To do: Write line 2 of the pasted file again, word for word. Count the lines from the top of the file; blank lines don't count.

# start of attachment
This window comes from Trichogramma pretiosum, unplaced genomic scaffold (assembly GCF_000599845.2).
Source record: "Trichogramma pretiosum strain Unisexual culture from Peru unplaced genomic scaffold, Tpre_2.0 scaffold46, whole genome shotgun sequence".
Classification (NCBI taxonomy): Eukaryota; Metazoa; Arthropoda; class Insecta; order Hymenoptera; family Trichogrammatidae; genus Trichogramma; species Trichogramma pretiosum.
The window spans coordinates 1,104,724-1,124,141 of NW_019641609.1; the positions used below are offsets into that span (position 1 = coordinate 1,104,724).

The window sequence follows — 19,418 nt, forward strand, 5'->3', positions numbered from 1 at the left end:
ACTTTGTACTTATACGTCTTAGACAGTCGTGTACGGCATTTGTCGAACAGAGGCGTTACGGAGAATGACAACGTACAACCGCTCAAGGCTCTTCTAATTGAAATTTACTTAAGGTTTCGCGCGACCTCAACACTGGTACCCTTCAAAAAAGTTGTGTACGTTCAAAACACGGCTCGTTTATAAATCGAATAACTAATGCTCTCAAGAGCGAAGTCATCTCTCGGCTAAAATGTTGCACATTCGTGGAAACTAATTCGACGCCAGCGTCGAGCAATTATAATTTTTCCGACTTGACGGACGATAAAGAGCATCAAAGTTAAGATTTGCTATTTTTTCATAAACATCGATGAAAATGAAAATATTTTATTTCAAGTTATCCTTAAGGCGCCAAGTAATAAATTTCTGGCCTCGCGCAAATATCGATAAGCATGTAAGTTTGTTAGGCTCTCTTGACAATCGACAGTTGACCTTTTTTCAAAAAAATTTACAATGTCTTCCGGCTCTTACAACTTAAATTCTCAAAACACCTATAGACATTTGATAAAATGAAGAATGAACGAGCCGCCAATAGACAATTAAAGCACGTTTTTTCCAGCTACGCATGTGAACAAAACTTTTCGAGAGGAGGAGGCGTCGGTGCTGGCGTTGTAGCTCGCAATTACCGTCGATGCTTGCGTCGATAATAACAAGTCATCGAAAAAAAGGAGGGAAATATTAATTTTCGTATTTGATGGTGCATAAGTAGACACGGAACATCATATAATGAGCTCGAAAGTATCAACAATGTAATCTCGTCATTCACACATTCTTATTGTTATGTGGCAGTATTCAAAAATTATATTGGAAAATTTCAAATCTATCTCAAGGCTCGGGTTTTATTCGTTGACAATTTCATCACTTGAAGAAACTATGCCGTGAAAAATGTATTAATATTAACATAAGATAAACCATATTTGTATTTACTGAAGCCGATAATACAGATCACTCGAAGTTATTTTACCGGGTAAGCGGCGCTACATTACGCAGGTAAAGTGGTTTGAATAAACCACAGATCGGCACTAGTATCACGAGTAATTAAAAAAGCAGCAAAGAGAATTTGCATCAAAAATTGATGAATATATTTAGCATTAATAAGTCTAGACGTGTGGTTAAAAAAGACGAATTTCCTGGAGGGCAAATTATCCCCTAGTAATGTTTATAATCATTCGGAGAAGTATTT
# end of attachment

Source record: "Trichogramma pretiosum strain Unisexual culture from Peru unplaced genomic scaffold, Tpre_2.0 scaffold46, whole genome shotgun sequence".